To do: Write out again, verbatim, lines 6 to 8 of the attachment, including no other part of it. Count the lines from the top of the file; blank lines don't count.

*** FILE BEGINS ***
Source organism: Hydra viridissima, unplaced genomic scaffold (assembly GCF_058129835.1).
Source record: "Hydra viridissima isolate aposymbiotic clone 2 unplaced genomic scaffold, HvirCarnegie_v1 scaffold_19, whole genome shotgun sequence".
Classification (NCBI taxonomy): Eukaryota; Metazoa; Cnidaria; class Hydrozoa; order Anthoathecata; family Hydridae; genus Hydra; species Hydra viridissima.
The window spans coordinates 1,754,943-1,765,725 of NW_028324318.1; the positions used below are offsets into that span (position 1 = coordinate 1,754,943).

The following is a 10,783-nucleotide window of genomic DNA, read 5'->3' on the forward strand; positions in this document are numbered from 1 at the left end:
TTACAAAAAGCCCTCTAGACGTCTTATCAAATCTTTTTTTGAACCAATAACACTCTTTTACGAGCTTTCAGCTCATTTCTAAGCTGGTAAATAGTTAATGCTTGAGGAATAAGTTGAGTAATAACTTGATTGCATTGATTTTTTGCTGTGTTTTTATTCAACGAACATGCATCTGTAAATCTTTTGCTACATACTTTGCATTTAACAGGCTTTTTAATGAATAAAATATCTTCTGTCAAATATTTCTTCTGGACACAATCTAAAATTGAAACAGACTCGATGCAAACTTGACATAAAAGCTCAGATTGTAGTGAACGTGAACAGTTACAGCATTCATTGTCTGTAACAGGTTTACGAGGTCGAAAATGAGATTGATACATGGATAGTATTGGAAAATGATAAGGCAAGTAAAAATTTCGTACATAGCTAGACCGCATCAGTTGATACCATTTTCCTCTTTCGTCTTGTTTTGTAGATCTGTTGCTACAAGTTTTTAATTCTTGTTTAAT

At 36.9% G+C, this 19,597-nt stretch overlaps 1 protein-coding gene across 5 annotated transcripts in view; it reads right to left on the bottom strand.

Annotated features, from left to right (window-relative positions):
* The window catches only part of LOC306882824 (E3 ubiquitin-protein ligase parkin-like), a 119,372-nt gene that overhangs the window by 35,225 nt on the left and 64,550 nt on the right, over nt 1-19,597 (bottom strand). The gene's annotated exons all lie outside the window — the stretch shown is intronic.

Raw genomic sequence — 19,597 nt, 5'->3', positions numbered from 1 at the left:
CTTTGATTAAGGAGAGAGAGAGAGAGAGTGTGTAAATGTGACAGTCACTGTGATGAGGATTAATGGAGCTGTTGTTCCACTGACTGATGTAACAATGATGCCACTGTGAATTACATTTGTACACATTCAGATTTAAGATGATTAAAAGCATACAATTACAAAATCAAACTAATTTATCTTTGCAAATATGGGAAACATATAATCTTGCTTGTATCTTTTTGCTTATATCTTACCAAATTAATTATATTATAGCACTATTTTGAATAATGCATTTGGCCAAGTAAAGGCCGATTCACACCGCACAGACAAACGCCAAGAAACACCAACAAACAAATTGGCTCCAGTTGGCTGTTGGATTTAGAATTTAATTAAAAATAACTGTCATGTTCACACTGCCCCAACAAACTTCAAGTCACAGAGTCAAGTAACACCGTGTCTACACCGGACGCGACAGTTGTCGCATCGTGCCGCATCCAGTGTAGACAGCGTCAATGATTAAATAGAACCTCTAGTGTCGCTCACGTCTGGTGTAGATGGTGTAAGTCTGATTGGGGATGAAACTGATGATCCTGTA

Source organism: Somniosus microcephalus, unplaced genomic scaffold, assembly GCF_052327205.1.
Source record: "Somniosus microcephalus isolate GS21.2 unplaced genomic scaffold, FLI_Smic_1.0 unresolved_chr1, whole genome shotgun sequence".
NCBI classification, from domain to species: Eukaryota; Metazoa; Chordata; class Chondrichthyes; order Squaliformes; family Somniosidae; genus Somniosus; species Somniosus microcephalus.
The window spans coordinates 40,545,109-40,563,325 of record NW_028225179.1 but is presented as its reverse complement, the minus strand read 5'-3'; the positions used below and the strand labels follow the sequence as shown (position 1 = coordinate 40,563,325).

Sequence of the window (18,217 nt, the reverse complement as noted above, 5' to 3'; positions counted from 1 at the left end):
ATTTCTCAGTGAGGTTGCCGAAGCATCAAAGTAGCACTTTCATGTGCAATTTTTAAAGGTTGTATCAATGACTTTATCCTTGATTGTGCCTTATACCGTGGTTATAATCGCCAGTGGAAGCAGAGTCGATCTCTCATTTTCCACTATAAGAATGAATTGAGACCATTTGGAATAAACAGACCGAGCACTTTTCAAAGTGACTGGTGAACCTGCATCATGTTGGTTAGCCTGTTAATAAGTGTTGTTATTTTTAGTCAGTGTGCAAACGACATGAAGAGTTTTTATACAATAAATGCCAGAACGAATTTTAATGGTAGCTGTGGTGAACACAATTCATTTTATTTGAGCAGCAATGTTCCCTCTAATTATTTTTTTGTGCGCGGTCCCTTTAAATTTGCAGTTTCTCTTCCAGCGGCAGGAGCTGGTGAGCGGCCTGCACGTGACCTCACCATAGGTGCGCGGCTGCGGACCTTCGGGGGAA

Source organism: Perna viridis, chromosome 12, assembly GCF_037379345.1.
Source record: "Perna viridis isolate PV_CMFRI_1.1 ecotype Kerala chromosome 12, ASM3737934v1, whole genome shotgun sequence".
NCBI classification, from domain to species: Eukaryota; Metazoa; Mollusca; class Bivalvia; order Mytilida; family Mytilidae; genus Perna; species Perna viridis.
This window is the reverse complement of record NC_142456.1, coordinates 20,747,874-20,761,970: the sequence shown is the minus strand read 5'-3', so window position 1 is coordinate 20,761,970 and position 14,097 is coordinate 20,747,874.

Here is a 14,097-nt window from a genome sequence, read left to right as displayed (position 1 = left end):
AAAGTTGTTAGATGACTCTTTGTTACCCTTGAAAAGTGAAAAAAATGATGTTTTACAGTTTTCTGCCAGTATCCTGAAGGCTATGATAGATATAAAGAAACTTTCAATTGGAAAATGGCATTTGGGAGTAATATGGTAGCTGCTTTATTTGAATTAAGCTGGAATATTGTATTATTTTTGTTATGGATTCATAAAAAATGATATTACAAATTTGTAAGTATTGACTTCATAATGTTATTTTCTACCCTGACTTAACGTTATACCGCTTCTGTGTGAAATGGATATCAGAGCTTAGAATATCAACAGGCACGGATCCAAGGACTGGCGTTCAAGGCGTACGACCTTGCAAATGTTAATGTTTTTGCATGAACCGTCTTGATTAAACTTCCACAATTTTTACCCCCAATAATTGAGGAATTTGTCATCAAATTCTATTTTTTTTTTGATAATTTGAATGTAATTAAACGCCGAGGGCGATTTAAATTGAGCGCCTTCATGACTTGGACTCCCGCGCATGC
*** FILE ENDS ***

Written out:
TTACAAAAAGCCCTCTAGACGTCTTATCAAATCTTTTTTTGAACCAATAACACTCTTTTACGAGCTTTCAGCTCATTTCTAAGCTGGTAAATAGTTAATGCTTGAGGAATAAGTTGAGTAATAACTTGATTGCATTGATTTTTTGCTGTGTTTTTATTCAACGAACATGCATCTGTAAATCTTTTGCTACATACTTTGCATTTAACAGGCTTTTTAATGAATAAAATATCTTCTGTCAAATATTTCTTCTGGACACAATCTAAAATTGAAACAGACTCGATGCAAACTTGACATAAAAGCTCAGATTGTAGTGAACGTGAACAGTTACAGCATTCATTGTCTGTAACAGGTTTACGAGGTCGAAAATGAGATTGATACATGGATAGTATTGGAAAATGATAAGGCAAGTAAAAATTTCGTACATAGCTAGACCGCATCAGTTGATACCATTTTCCTCTTTCGTCTTGTTTTGTAGATCTGTTGCTACAAGTTTTTAATTCTTGTTTAAT

At 36.9% G+C, this 19,597-nt stretch overlaps 1 protein-coding gene across 5 annotated transcripts in view; it reads right to left on the bottom strand.

Annotated features, from left to right (window-relative positions):